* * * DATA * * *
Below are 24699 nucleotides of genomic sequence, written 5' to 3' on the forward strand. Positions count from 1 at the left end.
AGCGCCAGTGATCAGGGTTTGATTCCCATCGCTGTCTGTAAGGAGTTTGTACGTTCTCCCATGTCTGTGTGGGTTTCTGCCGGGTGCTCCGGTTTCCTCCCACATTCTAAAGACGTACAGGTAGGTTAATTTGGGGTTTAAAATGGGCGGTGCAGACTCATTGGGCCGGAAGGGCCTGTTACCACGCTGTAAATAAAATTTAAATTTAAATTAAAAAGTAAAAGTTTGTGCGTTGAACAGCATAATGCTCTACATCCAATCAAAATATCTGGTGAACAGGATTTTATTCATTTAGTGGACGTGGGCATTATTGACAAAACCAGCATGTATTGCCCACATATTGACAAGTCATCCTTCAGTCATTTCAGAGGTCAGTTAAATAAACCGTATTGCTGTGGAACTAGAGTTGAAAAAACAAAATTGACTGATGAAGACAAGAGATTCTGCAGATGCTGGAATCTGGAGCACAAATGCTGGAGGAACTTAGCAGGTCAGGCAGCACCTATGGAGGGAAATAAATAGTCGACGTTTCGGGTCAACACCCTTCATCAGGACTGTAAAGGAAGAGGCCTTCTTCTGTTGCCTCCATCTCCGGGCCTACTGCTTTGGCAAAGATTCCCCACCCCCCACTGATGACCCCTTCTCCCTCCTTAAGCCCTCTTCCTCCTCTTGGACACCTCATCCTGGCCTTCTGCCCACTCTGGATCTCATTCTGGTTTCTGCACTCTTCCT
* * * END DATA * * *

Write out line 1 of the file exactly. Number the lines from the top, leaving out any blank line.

Below are 24699 nucleotides of genomic sequence, written 5' to 3' on the forward strand. Positions count from 1 at the left end.